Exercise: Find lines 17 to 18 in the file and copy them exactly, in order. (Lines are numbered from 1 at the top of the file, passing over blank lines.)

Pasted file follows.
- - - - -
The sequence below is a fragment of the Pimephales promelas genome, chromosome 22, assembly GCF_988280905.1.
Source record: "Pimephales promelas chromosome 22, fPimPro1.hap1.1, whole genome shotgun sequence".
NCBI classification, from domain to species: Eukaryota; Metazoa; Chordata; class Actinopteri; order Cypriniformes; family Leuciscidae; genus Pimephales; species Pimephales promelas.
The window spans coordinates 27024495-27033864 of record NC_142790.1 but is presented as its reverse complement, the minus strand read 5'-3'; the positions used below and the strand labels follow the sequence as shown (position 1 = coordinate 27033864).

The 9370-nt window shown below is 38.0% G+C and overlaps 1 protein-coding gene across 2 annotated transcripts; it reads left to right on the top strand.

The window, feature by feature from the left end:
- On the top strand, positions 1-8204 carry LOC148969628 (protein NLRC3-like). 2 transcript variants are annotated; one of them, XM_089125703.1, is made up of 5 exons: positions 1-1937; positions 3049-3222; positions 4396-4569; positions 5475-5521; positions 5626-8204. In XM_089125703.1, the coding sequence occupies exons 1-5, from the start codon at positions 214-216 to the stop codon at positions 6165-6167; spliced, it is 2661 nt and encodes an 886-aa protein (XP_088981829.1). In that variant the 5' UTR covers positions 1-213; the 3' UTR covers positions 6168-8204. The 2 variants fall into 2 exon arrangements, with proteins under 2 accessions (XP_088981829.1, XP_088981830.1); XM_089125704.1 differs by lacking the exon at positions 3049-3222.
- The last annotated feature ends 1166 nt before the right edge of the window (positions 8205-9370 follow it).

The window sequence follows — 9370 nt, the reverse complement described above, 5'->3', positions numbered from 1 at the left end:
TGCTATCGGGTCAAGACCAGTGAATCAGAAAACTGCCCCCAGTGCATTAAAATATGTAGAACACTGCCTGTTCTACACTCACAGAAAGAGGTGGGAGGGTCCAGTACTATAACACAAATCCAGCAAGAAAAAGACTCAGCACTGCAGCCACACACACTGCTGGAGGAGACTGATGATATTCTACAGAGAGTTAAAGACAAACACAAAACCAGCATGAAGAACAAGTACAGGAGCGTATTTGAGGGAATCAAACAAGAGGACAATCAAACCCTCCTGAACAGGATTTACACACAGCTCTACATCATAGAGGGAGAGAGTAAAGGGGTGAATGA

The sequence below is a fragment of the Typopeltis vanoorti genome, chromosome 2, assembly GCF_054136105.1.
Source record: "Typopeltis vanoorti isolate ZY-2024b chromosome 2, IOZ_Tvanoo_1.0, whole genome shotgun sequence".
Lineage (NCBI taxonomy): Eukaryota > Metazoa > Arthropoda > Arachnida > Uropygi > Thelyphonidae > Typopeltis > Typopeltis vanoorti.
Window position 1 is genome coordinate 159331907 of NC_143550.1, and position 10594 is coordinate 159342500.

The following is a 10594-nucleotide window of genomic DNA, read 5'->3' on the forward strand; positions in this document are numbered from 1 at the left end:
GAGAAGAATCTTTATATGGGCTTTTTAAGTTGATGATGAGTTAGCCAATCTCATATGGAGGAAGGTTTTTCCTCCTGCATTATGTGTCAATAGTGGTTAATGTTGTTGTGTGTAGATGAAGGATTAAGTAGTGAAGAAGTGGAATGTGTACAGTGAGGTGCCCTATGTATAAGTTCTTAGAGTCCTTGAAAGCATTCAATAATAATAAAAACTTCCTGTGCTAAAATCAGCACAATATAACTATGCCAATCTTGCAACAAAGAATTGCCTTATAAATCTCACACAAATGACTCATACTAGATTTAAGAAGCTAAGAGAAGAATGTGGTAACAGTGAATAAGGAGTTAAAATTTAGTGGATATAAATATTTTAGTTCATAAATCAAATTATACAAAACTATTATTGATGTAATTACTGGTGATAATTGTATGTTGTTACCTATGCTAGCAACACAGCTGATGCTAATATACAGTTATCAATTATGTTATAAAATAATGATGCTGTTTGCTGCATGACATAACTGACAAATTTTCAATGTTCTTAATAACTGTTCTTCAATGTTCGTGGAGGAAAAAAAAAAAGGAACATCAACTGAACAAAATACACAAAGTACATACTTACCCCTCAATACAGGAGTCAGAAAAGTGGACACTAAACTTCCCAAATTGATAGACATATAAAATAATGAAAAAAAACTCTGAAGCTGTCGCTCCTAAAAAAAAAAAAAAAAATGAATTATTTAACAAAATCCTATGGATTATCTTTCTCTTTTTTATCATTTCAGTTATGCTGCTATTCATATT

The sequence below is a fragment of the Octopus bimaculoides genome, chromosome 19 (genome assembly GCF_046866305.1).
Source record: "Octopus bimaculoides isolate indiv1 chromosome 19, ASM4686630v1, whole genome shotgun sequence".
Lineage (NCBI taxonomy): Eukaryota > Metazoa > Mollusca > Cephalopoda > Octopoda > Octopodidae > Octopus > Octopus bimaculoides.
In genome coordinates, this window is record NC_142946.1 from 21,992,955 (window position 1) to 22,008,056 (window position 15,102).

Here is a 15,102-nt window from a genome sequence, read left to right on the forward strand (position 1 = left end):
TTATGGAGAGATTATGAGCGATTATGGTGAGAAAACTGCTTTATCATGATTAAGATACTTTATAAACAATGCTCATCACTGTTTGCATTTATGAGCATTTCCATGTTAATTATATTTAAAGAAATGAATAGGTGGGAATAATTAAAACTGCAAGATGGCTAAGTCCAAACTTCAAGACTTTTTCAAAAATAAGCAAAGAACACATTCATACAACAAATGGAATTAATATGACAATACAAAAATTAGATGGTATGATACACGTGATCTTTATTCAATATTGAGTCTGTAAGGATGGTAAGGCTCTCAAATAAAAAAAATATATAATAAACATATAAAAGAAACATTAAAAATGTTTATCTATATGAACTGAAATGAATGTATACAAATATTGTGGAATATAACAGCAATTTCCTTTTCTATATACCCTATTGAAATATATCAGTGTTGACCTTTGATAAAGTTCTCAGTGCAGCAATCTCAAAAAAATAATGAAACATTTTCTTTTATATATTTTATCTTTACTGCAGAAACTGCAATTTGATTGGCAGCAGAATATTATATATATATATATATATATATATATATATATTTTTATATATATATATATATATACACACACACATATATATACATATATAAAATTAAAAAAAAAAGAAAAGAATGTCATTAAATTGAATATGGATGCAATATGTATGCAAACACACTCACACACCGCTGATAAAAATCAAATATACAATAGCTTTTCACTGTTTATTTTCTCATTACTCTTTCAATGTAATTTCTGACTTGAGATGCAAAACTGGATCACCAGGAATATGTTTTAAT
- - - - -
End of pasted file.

The sequence below is a fragment of the Octopus bimaculoides genome, chromosome 19 (genome assembly GCF_046866305.1).
Source record: "Octopus bimaculoides isolate indiv1 chromosome 19, ASM4686630v1, whole genome shotgun sequence".